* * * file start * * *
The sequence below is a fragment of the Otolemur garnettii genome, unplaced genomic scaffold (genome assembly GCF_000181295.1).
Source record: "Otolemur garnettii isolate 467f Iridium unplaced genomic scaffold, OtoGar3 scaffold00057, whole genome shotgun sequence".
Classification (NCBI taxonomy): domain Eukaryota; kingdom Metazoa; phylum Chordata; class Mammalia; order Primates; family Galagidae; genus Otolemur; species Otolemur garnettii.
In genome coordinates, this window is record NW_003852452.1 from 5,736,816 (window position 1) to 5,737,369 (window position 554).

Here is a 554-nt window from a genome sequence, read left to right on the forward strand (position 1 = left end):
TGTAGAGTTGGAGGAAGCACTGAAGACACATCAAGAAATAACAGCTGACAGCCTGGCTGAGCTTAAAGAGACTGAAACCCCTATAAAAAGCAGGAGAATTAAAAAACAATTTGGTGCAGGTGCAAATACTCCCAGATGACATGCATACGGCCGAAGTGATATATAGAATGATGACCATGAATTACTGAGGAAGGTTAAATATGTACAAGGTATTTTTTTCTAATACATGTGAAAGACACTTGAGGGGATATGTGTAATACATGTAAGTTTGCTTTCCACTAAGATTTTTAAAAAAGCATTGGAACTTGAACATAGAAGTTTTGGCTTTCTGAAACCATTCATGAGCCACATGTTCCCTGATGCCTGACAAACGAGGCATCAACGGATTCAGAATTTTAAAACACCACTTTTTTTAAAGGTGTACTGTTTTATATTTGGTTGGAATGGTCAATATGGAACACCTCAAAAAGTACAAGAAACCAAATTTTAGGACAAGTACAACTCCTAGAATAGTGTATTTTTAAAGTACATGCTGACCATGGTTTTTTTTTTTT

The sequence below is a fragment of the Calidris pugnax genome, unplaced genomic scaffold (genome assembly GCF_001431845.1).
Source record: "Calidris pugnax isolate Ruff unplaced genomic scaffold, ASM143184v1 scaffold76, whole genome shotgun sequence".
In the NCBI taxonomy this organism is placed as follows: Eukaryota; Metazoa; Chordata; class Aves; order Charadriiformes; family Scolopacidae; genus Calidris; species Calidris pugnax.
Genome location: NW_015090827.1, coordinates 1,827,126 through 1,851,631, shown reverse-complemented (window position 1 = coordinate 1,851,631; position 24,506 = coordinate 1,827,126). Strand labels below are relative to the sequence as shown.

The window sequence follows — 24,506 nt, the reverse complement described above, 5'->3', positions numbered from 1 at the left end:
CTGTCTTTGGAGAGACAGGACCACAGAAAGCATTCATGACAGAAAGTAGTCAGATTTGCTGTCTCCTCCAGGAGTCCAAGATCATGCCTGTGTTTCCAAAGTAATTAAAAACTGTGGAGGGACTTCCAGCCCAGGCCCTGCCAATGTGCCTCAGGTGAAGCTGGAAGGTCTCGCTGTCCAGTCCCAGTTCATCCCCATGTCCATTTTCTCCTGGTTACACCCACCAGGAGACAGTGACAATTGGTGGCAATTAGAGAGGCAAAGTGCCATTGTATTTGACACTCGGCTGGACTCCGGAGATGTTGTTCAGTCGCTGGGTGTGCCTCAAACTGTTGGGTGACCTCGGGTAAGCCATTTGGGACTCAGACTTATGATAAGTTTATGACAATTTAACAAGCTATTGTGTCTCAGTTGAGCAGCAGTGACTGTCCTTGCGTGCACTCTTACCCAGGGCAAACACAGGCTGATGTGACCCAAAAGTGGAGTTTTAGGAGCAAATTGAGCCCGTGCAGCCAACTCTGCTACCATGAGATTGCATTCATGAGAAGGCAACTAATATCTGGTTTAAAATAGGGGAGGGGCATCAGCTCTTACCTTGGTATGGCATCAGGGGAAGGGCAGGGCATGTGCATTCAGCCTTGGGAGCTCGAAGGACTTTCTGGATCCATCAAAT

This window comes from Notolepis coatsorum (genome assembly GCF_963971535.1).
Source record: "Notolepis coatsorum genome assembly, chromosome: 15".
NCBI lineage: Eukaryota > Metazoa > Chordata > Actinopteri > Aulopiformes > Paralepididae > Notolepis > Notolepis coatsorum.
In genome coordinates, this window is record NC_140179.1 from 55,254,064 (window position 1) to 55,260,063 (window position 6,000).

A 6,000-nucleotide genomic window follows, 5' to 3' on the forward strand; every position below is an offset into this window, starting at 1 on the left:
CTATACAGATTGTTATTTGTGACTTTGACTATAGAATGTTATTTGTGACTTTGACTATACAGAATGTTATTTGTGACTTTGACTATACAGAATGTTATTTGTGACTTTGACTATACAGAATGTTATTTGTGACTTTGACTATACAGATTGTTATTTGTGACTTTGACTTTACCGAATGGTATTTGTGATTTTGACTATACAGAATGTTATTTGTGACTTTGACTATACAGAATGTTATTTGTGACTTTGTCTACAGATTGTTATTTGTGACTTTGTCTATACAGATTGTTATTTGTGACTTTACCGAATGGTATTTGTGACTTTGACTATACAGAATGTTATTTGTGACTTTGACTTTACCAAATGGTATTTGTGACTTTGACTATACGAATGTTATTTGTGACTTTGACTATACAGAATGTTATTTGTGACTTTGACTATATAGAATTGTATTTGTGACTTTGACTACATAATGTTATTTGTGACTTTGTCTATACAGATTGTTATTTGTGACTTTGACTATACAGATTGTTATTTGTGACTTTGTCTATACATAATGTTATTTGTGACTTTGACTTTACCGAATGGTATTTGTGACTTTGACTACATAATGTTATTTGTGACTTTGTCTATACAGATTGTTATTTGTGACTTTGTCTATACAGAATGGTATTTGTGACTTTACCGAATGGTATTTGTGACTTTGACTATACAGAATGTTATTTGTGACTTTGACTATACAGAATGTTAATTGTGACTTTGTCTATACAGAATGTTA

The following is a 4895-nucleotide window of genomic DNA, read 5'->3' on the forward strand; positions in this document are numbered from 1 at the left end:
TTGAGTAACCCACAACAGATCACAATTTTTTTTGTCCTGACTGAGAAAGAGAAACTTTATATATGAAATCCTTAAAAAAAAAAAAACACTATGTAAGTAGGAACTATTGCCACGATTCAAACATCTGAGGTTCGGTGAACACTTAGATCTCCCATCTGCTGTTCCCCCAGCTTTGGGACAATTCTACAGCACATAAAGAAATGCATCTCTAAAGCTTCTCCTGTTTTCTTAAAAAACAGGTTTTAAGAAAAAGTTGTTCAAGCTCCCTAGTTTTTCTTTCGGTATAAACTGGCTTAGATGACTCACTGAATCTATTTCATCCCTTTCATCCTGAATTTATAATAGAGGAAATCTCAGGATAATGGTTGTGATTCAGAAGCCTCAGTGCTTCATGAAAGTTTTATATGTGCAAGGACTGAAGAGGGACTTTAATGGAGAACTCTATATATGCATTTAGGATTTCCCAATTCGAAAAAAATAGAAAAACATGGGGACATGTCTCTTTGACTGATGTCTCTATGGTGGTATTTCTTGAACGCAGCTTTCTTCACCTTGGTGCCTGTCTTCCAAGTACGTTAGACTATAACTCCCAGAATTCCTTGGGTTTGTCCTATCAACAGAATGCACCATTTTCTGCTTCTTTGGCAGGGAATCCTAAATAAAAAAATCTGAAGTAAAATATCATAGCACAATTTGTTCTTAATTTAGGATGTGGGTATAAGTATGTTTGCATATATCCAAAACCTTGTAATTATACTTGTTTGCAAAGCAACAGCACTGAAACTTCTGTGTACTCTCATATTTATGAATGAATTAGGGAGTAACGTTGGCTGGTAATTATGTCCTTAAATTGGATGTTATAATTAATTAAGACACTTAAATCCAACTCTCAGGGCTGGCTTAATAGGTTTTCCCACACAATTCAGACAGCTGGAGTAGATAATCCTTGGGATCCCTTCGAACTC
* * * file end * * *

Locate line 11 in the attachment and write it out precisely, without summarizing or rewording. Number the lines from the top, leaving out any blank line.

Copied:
The window sequence follows — 24,506 nt, the reverse complement described above, 5'->3', positions numbered from 1 at the left end: